FIFA has extended the match-fixing sanctions on 41 players in South Korea to worldwide lifetime bans.
The players were suspended by the K-League and Football Association following an investigation dating back to the summer of 2011 when more than 50 players and coaches in the K-League were indicted for accepting money to fix matches.
A FIFA statement read: "All 41 players have been sanctioned with a lifetime ban from all football activity by the K-League and the Korea Football Association's disciplinary committees. The FIFA Disciplinary Committee has extended the sanctions to have worldwide effect."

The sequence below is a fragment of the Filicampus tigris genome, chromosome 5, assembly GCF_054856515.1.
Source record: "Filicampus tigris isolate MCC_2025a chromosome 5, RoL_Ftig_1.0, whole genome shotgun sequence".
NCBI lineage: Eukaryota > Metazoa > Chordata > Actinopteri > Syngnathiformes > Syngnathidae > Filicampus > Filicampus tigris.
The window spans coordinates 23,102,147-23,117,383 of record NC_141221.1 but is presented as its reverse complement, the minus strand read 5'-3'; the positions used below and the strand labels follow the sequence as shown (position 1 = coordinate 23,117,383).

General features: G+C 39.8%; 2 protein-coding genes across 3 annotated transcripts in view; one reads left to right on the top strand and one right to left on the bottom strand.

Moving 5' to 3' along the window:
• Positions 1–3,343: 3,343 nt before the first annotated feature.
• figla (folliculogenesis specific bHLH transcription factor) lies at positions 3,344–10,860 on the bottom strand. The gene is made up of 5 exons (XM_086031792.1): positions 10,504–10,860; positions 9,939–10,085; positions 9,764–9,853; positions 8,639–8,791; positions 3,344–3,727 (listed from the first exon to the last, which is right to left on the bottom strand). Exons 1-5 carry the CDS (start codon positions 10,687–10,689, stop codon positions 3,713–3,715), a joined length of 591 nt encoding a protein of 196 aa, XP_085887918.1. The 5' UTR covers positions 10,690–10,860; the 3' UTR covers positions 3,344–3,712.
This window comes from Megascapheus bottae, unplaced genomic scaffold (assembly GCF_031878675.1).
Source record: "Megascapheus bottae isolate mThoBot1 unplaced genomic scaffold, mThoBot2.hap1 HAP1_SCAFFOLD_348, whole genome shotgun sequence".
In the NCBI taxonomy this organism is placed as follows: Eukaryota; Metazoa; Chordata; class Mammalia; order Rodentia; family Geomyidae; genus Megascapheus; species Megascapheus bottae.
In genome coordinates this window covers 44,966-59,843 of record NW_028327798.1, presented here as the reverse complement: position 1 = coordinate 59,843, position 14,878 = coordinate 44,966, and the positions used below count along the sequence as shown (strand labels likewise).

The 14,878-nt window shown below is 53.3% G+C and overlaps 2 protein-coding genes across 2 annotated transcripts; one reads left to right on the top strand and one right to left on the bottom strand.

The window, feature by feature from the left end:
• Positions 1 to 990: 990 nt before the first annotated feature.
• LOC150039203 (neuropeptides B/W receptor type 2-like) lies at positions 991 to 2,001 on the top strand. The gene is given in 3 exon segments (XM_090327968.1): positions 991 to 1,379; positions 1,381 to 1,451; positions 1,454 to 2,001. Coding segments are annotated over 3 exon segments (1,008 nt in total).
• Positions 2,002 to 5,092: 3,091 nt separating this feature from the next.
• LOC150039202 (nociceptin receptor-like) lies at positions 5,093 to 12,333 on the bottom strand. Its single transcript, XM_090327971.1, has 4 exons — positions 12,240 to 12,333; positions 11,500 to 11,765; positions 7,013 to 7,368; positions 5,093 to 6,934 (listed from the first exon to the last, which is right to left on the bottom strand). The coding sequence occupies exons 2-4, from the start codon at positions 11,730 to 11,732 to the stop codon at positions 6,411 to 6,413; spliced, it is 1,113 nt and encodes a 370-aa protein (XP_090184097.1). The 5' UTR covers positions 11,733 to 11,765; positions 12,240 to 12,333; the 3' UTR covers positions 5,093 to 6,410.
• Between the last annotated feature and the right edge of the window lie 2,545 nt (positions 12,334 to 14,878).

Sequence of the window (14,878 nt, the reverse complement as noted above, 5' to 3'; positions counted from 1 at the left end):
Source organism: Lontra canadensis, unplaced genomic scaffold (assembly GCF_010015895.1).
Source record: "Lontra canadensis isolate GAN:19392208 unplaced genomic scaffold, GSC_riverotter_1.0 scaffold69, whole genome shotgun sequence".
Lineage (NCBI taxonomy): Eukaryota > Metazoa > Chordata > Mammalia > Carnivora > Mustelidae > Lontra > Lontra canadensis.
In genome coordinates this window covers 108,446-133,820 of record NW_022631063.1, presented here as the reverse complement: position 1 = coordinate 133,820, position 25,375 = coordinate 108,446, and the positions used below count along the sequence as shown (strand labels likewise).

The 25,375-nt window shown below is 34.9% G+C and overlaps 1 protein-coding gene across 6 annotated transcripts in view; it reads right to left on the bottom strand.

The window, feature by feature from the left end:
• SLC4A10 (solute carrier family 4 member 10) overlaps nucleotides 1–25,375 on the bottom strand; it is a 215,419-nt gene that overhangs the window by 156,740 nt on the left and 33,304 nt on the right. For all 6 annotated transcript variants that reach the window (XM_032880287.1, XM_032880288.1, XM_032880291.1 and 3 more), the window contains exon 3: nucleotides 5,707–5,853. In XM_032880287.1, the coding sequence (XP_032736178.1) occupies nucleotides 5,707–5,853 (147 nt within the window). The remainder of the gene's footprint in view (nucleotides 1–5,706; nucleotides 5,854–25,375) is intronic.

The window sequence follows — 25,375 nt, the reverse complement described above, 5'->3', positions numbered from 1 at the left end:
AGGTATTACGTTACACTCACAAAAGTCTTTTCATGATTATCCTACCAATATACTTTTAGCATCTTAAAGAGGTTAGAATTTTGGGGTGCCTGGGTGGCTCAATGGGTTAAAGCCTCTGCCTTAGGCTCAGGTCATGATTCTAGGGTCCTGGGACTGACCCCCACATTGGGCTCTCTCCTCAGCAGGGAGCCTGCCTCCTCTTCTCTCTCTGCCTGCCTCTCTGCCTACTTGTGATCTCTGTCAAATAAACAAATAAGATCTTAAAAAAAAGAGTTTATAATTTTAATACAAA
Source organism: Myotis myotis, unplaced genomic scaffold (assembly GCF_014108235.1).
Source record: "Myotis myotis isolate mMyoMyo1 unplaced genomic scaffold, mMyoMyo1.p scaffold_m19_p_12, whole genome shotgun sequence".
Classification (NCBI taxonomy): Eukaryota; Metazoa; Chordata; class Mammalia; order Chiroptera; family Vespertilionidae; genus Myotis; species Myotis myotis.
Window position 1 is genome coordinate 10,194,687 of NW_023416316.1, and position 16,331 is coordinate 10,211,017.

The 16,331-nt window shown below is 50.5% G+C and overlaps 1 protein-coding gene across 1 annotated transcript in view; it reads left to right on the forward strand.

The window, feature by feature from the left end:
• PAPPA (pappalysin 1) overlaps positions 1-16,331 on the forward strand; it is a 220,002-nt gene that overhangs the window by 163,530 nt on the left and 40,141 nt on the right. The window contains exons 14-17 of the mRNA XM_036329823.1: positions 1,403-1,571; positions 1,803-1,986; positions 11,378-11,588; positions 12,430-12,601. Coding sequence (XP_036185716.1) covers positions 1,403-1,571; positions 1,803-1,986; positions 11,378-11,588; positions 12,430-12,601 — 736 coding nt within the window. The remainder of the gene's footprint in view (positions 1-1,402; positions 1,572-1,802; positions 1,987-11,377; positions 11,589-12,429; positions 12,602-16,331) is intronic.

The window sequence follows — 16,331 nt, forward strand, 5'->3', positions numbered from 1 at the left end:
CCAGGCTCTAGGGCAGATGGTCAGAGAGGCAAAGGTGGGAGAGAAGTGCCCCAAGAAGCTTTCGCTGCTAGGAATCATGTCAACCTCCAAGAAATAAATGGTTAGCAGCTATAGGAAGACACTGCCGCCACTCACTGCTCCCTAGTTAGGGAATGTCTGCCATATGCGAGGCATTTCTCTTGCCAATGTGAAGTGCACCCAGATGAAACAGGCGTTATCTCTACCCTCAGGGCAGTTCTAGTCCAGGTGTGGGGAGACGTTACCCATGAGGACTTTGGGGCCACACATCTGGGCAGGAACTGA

Around half the players involved have, however, been offered hope of one day returning to football after coming forward during a voluntary reporting period.
The statement continued: "However, 21 players who turned themselves in during the voluntary reporting period, expressing their grave regret about their involvement in match-fixing, have been offered the possibility of returning to football after a probation period of between two and five years. This includes carrying out periods of community service ranging from 200 to 500 hours."
The voluntary probation period would require a player to inform the K-League of his wish to return to football, and then commit himself to a community service involving coaching for local clubs, support for disability football or support for anti-match-fixing activities.
Information from the Press Association and Associated Press was used in this report.